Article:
"We're talking about the present," the social worker says but she can't fool me. The present is just fine, entirely capable of caring for itself. It is the future she has brought to frighten me, the future they mean to cast me into willy-nilly, with neither love nor grace. I know she'll want my daughter to assume responsibility for me, but I am reluctant to consume my daughter's life.
"Don't sell the house," I tell Andrea after the woman leaves.
"We have to. We need the money for the nursing home."
"If I don't go, then we don't need the money."
Linda McCullough Moore, "On My Way Now", The Sun, April, 2014, pp.18-19
Indeed, the present is entirely capable of taking care of itself. It is what it is as the Buddhists say. Jesus says, "Don't worry about tomorrow until tomorrow. Don't you have enough to worry about today?" And I say to myself, "Yes, indeed. Today is enough for any person, why be greedy?"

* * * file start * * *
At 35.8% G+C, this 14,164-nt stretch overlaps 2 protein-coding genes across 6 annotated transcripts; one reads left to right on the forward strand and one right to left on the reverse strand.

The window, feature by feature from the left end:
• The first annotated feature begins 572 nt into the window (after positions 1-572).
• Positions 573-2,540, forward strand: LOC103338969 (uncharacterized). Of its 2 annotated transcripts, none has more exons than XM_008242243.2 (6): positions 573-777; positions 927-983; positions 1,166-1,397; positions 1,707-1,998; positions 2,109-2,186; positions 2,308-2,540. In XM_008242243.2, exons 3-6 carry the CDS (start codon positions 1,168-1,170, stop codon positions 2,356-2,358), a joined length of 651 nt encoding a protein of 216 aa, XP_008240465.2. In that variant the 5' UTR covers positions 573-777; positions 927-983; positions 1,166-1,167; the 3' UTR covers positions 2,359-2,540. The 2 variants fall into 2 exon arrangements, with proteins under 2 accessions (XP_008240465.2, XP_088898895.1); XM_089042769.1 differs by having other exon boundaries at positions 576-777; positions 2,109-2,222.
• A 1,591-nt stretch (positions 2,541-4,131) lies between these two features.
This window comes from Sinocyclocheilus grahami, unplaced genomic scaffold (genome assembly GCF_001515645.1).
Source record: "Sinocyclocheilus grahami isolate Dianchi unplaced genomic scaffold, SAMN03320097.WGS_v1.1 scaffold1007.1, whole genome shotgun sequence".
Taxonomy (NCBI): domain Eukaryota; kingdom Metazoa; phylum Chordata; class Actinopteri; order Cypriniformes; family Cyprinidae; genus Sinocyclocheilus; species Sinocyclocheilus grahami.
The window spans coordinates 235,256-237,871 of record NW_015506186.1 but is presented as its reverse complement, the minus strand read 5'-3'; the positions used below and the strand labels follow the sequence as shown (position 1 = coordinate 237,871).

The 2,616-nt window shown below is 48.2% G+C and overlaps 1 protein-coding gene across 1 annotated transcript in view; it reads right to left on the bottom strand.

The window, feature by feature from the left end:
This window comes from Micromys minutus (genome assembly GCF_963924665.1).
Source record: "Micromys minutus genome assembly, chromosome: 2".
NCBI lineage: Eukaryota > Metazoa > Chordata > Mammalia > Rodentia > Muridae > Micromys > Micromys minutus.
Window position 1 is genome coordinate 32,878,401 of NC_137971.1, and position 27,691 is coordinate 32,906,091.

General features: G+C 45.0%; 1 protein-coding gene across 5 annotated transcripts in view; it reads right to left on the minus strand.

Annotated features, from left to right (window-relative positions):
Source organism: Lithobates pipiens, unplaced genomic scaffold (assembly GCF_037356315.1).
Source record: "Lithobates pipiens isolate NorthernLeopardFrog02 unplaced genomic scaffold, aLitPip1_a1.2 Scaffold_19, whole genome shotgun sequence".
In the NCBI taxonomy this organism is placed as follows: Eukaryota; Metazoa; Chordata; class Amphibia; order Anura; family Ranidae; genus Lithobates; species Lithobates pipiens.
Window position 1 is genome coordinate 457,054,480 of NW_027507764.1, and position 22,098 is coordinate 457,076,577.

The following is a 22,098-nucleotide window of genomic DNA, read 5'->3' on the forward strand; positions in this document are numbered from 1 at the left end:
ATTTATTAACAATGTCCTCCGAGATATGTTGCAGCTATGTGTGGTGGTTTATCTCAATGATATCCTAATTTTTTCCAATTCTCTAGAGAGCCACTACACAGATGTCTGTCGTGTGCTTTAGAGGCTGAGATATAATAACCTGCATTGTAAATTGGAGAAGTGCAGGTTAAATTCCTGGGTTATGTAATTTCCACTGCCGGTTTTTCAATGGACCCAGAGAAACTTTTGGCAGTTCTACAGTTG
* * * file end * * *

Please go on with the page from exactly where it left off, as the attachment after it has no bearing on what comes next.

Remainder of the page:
As Seneca writes in his ninth letter quoting of Stilbo "Any man," he says, "who does not think that what he has is more than ample, is an unhappy man, even if he is master of the whole world."
And Seneca goes on to write, "What difference does it make, after all, what your position in life is if you dislike it yourself?"
Seneca ends this ninth letter writing, "Only the wise man is content with what is his. All foolishness suffers the burden of dissatisfaction with itself."
As Bobby McFerrin sang, Don't Worry, Be Happy"